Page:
Dispatcher, Cross-Thread Property Setting & Lambda Expressions

I am finishing up my tutorial on Hyper-video and in the more advanced section I discuss the idea of displaying a button when the video’s marker is hit, and then removing the button after a short time has passed.

To make this work, I instantiate an object of type Timer and pass in the name of the (static) callback method, the button that was pressed, the length of time I want the button to be visible (in milliseconds) and the time between invocations – in this case the value Timout.Infinite to indicate that I do not want the timer to restart after it calls the callback.

 

Timer t = new Timer(
   EndShowMore,       // call back
   ShowMore,          // state
   2000,              // dueTime
   System.Threading.Timeout.Infinite   // period
   );

 

When the timer dueTime (2 seconds) passes  the callback method (EndShowMore)is invoked.

As noted, EndShowMore must be static. Its job is to make the button invisible and disabled. But the static method and the button are in different threads and so the method cannot set these properties directly.

What is needed is a dispatcher in the same thread as the controls. Fortunately, the button (ShowMore) is provided as an argument to the callback (you passed it in as the second parameter to the Timer constructor.)

Once we cast that state object back to type Button we can grab its Dispatcher and use that to call BeginInvoke which will execute a method asynchronously through a delegate.

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You can write the EndShowMore call back as follows,

private static void EndShowMore( object state )
{
  Button btn = (Button) state;
  btn.Dispatcher.BeginInvoke(
     delegate() { btn.IsEnabled = false; } );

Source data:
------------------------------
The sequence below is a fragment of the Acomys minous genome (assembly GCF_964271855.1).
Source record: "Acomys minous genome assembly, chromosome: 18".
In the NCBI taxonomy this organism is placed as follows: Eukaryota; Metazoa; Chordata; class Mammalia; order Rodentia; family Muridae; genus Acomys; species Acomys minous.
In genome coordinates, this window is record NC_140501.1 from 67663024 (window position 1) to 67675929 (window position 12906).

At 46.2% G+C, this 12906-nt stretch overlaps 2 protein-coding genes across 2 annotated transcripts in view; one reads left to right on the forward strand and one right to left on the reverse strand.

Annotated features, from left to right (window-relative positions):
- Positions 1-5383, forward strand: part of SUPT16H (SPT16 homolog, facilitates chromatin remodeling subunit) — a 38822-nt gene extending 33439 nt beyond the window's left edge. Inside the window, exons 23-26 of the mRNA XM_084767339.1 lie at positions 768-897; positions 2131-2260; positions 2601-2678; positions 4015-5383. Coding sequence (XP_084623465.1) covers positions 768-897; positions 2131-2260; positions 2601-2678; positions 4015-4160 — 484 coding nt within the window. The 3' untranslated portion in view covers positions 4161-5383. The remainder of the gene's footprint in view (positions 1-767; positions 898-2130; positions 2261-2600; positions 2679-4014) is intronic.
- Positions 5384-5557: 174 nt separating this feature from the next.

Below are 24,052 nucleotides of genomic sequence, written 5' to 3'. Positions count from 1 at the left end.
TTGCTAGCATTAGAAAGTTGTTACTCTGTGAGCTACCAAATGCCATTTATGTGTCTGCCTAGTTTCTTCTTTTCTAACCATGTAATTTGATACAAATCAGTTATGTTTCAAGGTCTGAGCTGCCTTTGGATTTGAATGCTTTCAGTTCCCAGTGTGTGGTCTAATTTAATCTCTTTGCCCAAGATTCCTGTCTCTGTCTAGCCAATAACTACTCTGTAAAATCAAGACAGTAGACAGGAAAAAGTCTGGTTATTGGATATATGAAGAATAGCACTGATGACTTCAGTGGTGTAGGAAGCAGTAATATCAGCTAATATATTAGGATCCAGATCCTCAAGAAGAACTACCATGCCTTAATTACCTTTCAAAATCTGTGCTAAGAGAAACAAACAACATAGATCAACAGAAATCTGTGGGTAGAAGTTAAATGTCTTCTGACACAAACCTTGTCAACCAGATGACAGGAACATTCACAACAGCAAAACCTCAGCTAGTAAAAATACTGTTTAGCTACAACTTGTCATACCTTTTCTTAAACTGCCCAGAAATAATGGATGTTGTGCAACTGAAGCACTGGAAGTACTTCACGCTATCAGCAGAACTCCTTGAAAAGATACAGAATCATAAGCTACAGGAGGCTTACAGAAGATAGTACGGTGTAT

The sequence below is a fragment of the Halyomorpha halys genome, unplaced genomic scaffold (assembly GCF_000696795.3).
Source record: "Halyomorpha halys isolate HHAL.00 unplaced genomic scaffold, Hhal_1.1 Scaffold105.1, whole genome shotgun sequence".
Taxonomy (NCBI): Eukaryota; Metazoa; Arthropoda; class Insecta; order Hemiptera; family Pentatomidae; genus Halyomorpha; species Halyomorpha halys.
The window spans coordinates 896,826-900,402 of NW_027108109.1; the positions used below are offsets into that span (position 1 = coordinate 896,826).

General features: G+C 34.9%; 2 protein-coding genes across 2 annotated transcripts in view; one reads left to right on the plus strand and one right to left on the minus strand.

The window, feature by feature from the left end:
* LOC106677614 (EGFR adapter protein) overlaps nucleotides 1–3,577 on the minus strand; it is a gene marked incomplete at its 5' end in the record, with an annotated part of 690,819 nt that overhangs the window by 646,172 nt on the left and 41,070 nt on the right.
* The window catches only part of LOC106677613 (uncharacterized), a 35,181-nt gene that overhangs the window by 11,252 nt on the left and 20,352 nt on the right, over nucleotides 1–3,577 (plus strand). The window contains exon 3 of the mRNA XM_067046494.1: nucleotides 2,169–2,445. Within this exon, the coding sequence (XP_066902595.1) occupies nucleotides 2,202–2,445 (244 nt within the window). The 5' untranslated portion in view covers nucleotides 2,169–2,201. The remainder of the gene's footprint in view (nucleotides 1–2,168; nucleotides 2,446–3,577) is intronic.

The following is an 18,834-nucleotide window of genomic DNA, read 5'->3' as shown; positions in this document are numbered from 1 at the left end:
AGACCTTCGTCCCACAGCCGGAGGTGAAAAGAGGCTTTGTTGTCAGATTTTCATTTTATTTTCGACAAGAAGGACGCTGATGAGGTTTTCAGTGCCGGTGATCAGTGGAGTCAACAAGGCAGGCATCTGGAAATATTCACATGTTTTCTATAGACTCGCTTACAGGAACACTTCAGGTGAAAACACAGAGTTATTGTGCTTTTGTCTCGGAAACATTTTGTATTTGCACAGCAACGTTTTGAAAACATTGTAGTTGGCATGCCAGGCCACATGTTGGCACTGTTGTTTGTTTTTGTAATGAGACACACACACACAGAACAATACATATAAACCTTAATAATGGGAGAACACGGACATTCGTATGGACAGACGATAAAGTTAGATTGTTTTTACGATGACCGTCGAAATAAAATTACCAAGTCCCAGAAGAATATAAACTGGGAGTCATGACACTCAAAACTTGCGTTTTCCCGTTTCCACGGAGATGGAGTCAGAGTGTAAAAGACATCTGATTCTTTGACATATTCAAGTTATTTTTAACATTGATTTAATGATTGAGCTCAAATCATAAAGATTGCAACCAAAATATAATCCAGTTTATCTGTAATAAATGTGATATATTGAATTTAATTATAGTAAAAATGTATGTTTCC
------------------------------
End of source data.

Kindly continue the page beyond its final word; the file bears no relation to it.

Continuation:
btn.Dispatcher.BeginInvoke(
     delegate() { btn.Visibility = Visibility.Collapsed; } );
}

That will certainly work but the syntax is a bit cumbersome. I find the use of a Lambda expression makes the intent clearer and the code a bit simpler,

private static void EndShowMore( object state )
{
   Button btn = (Button) state;
   btn.Dispatcher.BeginInvoke( () => btn.IsEnabled = false );
   btn.Dispatcher.BeginInvoke( 
() => btn.Visibility = Visibility.Collapsed ); }

More On Hyper-Video

For more on the subject of Hypervideo see the thread of blog posts that starts here or these How Do I videos: Part 1, Part 2Part 3. The tutorials (in C# and VB) on Hypervideo should be posted before Mix.


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About Jesse Liberty

Jesse Liberty is an independent consultant and programmer with three decades of experience writing and delivering software projects. He is the author of 2 dozen books and multiple Pluralsight courses, and has been a Senior Technical Evangelist for Microsoft, a Distinguished Software Engineer for AT&T, a VP for Information Services for Citibank and a Software Architect for PBS. He is a Xamarin Certified Mobile Developer and a Xamarin MVP, Microsoft MVP and Telerik MVP.
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